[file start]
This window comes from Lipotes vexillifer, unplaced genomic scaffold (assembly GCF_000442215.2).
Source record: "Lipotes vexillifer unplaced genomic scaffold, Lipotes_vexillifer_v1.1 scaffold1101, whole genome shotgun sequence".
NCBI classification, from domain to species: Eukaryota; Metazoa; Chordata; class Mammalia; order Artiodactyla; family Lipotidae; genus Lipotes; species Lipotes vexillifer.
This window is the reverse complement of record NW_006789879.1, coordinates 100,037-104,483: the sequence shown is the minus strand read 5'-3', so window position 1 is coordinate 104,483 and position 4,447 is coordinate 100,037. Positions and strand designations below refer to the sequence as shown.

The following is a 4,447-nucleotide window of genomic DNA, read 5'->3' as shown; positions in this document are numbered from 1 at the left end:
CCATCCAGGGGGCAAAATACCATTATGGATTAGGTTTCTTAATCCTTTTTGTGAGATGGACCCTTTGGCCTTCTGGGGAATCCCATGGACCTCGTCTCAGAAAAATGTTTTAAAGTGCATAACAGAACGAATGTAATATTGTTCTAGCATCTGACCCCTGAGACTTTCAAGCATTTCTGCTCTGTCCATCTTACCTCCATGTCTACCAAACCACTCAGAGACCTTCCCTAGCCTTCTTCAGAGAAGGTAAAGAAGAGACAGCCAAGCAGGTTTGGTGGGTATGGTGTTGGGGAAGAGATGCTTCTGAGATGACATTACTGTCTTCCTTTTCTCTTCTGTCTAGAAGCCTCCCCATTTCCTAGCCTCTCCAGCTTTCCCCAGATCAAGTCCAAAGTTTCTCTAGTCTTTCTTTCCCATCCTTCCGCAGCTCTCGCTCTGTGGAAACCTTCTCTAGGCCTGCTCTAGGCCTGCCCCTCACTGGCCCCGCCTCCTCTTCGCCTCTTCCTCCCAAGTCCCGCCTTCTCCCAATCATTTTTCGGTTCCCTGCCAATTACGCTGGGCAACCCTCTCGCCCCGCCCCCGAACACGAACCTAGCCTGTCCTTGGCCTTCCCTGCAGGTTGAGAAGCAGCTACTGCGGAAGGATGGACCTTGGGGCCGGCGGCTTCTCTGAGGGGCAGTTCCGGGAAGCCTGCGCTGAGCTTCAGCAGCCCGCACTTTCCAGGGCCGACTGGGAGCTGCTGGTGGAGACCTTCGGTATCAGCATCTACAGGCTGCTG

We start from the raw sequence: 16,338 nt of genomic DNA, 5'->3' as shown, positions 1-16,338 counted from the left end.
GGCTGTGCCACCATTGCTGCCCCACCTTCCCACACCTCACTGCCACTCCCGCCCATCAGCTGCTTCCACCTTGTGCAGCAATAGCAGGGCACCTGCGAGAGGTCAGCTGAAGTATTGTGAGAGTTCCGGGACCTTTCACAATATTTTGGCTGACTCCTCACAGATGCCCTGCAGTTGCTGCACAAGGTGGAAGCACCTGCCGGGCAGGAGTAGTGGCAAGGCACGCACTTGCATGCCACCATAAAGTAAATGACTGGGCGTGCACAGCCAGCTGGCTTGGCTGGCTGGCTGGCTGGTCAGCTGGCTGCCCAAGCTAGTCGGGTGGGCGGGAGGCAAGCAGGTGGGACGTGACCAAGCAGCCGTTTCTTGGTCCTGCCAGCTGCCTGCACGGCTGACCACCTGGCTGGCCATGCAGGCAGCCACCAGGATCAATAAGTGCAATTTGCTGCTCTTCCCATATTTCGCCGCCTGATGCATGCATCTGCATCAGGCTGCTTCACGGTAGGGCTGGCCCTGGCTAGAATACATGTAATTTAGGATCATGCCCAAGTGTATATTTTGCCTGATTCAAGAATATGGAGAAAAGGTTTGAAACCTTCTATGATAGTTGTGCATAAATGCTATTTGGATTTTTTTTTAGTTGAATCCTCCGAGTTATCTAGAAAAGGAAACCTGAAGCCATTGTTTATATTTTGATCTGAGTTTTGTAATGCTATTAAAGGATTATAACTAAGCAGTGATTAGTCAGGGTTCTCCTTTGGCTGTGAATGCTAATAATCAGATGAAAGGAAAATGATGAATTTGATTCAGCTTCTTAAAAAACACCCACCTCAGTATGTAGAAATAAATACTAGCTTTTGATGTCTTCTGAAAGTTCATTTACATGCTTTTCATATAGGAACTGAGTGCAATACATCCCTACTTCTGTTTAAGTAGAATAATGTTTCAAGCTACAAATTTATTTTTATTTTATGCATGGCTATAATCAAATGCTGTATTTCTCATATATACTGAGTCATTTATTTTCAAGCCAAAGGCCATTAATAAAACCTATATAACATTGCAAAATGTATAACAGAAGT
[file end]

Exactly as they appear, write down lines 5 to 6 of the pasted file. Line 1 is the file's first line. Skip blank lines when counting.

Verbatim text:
The following is a 4,447-nucleotide window of genomic DNA, read 5'->3' as shown; positions in this document are numbered from 1 at the left end:
CCATCCAGGGGGCAAAATACCATTATGGATTAGGTTTCTTAATCCTTTTTGTGAGATGGACCCTTTGGCCTTCTGGGGAATCCCATGGACCTCGTCTCAGAAAAATGTTTTAAAGTGCATAACAGAACGAATGTAATATTGTTCTAGCATCTGACCCCTGAGACTTTCAAGCATTTCTGCTCTGTCCATCTTACCTCCATGTCTACCAAACCACTCAGAGACCTTCCCTAGCCTTCTTCAGAGAAGGTAAAGAAGAGACAGCCAAGCAGGTTTGGTGGGTATGGTGTTGGGGAAGAGATGCTTCTGAGATGACATTACTGTCTTCCTTTTCTCTTCTGTCTAGAAGCCTCCCCATTTCCTAGCCTCTCCAGCTTTCCCCAGATCAAGTCCAAAGTTTCTCTAGTCTTTCTTTCCCATCCTTCCGCAGCTCTCGCTCTGTGGAAACCTTCTCTAGGCCTGCTCTAGGCCTGCCCCTCACTGGCCCCGCCTCCTCTTCGCCTCTTCCTCCCAAGTCCCGCCTTCTCCCAATCATTTTTCGGTTCCCTGCCAATTACGCTGGGCAACCCTCTCGCCCCGCCCCCGAACACGAACCTAGCCTGTCCTTGGCCTTCCCTGCAGGTTGAGAAGCAGCTACTGCGGAAGGATGGACCTTGGGGCCGGCGGCTTCTCTGAGGGGCAGTTCCGGGAAGCCTGCGCTGAGCTTCAGCAGCCCGCACTTTCCAGGGCCGACTGGGAGCTGCTGGTGGAGACCTTCGGTATCAGCATCTACAGGCTGCTG